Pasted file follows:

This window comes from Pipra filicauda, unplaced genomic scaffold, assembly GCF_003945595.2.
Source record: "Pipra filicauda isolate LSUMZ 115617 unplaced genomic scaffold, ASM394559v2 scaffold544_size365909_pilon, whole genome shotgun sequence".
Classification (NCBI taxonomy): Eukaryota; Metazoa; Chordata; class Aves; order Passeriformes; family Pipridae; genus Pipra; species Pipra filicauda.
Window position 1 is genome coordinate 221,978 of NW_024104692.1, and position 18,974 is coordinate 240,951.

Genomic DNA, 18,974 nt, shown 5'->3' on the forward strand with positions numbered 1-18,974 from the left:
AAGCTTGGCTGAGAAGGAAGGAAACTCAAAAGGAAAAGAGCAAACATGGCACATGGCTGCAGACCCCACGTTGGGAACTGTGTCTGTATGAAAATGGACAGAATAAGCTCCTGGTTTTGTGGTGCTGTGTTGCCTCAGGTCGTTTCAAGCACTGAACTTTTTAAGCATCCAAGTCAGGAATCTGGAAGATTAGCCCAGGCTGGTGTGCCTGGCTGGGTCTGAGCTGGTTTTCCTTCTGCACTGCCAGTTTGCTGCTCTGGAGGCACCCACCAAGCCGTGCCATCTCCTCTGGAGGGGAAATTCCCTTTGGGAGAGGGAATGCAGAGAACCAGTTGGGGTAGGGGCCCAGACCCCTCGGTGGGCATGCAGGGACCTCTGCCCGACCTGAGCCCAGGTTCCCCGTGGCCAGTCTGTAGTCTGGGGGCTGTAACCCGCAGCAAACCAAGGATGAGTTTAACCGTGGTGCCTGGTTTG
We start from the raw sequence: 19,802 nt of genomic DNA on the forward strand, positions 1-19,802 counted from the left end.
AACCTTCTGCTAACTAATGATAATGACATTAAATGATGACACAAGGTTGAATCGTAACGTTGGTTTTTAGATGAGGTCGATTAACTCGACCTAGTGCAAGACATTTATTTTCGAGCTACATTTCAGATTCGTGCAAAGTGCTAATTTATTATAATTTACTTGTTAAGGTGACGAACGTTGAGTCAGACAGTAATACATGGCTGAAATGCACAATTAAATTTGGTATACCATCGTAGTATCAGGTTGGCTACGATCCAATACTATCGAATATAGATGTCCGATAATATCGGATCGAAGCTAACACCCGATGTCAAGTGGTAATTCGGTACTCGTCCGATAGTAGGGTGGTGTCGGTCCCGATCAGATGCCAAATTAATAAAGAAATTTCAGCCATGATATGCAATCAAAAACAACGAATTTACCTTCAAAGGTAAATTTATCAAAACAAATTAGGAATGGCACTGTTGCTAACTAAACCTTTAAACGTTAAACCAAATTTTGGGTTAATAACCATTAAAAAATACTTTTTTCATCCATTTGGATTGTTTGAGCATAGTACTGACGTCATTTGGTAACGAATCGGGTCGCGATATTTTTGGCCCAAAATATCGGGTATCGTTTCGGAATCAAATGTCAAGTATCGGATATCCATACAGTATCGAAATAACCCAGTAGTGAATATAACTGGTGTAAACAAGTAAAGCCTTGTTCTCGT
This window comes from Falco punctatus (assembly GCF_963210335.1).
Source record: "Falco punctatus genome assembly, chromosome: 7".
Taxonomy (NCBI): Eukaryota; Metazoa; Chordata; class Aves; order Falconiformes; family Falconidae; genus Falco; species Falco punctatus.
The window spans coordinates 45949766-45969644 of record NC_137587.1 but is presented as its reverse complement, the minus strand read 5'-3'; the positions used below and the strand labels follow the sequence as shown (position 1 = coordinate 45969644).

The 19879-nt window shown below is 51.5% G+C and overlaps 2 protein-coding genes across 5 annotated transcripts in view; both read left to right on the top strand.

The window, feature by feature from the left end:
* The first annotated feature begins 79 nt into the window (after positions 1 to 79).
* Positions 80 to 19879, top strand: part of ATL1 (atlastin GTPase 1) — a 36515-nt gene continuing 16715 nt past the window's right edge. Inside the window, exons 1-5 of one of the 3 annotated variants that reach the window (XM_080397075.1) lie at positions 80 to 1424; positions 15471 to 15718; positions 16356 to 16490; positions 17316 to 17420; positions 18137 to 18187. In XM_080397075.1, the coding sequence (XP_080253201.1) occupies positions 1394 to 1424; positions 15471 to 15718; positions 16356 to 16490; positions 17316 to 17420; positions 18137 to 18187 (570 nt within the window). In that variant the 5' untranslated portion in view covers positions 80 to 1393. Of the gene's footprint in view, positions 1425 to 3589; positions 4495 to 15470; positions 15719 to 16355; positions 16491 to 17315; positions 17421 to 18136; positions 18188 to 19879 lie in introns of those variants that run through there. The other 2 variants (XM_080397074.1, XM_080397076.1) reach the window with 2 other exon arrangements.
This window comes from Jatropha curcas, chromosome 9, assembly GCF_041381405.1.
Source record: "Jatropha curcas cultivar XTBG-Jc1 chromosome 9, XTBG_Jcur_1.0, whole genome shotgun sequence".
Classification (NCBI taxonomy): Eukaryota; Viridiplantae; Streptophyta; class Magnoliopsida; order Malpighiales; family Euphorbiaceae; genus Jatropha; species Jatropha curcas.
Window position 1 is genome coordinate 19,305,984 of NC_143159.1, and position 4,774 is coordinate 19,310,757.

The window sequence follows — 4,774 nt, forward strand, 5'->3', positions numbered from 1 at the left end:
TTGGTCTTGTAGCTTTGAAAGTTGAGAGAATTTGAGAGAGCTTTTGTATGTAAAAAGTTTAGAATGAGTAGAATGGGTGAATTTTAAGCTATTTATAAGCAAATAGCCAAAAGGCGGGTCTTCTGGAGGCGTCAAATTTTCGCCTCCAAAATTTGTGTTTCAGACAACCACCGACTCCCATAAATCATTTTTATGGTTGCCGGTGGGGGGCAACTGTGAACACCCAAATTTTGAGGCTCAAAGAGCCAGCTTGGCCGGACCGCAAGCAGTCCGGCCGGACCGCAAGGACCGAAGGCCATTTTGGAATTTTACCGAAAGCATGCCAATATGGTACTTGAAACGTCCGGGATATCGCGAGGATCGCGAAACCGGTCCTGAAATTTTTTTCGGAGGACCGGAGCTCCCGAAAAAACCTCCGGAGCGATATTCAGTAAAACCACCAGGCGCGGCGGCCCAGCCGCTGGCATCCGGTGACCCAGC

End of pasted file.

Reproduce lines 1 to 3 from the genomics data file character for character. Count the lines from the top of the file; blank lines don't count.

This window comes from Pipra filicauda, unplaced genomic scaffold, assembly GCF_003945595.2.
Source record: "Pipra filicauda isolate LSUMZ 115617 unplaced genomic scaffold, ASM394559v2 scaffold544_size365909_pilon, whole genome shotgun sequence".
Classification (NCBI taxonomy): Eukaryota; Metazoa; Chordata; class Aves; order Passeriformes; family Pipridae; genus Pipra; species Pipra filicauda.